Examples of nuisance in a Sentence
the new neighbor is threatening to become a nuisance, dropping in on us several times a day
folding up this map correctly is such a nuisance
Recent Examples of nuisance from the Web
These auto-play videos, rollovers and pop-ups can be a major nuisance, making content a challenge to read and discouraging some people from even trying.
The one with the baristas who are helpful, but not a nuisance.
The policy treats those players as nuisances and attempts to hide them away in the locker room.
Marion County's education standards — in fact, Florida's education standards — do not include activities for the destruction of live animals, nuisance or not.
By way of analogy, the same analysis would apply to a stereo system being used in a unit — the stereo used at a reasonable volume would not amount to a nuisance, but a stereo on full volume certainly will.
But more bears have meant more nuisance problems: More trash receptacles trashed, more bird feeders becoming bear snacks.
The investigation began Saturday afternoon when Madison County Sheriff’s deputies responded to a nuisance and barking dog complaint at a home located in Alexandria, according to a news release from the Animal Protection League in Anderson.
If tomorrow California decided that the First Amendment was a nuisance and passed legislation to restrict this constitutional right, Americans wouldn’t accept the new law.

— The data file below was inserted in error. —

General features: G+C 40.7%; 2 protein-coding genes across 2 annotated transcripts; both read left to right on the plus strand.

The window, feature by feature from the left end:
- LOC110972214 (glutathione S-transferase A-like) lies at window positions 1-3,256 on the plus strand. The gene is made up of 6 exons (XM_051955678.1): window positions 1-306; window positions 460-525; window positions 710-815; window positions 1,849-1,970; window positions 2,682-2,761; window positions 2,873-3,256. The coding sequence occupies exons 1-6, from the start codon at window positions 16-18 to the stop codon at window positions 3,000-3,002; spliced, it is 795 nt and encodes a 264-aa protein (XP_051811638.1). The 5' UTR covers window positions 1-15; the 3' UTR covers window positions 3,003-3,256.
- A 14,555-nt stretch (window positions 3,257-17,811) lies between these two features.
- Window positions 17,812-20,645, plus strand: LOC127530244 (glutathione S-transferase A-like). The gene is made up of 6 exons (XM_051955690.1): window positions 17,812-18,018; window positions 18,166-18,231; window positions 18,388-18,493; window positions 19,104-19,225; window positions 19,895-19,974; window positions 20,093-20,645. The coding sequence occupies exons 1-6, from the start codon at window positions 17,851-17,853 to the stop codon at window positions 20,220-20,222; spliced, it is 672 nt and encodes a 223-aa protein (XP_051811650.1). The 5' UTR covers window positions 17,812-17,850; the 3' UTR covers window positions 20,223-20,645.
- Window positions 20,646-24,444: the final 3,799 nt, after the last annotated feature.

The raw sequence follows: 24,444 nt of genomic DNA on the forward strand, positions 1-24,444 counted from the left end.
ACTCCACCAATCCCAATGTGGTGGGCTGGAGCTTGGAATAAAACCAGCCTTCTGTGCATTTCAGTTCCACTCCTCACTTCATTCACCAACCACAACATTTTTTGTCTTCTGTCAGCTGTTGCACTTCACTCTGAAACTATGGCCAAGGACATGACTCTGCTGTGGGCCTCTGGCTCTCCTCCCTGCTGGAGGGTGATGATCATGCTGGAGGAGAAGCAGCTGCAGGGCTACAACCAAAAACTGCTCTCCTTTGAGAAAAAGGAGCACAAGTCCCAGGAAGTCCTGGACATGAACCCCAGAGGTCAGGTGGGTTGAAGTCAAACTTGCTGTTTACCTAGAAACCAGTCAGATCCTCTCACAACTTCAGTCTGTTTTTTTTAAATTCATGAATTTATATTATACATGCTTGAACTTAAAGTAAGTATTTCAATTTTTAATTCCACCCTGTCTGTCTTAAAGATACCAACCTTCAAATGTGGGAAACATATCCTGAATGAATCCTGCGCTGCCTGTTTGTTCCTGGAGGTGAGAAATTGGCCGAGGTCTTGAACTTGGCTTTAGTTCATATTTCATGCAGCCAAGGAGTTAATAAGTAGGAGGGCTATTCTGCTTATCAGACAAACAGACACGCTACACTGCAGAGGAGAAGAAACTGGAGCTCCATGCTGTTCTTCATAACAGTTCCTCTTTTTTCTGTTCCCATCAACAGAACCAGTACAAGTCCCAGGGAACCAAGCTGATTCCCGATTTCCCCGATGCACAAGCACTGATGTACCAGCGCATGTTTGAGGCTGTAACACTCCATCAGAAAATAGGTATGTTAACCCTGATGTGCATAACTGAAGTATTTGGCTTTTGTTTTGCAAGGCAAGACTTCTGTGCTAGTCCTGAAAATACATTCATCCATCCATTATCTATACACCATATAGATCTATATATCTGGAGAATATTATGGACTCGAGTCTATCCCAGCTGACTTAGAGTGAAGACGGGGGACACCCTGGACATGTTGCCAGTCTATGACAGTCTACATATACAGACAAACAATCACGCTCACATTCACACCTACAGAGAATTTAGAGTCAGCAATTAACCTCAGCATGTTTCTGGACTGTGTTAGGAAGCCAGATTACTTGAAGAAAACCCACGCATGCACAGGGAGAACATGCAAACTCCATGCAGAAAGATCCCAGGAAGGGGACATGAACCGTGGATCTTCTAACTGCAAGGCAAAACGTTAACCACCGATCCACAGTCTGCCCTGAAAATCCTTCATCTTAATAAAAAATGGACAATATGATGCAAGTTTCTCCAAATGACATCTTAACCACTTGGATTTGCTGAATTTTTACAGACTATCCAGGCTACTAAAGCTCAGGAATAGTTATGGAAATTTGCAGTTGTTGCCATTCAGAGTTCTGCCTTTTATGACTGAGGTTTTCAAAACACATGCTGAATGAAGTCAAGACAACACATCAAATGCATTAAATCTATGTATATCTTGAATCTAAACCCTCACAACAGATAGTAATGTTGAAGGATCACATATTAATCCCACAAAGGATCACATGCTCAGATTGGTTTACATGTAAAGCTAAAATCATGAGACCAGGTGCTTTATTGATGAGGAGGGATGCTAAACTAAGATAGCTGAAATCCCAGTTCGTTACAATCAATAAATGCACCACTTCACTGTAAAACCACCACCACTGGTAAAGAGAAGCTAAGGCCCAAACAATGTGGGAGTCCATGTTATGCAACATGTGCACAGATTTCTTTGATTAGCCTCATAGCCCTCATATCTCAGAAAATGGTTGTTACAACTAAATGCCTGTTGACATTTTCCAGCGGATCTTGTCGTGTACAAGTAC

These example sentences are selected automatically from various online news sources to reflect current usage of the word 'nuisance.' Views expressed in the examples do not represent the opinion of Merriam-Webster or its editors. Send us feedback.
What is an attractive nuisance?
Nuisance is a fine example of a word that has taken on a weakened meaning. It has been in use in English since the 15th century, and for much of that time signified "harm" or "injury" rather than mere "annoyance" (the word came into our language from French, but it can be traced back to the Latin nocēre, meaning “to harm”). In the early 19th century nuisance began to see considerable use in reference to people or things that were obnoxious rather than injurious, and that meaning has become the prevalent one. We retain evidence of the word’s earlier "harm" sense, however, in the legal term attractive nuisance, which refers to an enticing thing or condition (such as an unattended ladder leaning against a house) that might attract a child and cause them injury.
NUISANCE Defined for English Language Learners
Definition of nuisance for English Language Learners
: a person, thing, or situation that is annoying or that causes trouble or problems
NUISANCE Defined for Kids
legal Definition of nuisance
- declined to extend the doctrine of attractive nuisance…to moving trains
- —Honeycutt v. City of Wichita, 796 P.2d 549 (1990)
- a lawful business may be a nuisance in fact in a particular location
- a house of prostitution is a nuisance per se
- declared that the landfill was a present and prospective public nuisance and ordered…operations to cease
- —SCA Servs. v. Transportation Ins. Co., 646 N.E.2d 394 (1995)
Origin and Etymology of nuisance
Seen and Heard
What made you want to look up nuisance? Please tell us where you read or heard it (including the quote, if possible).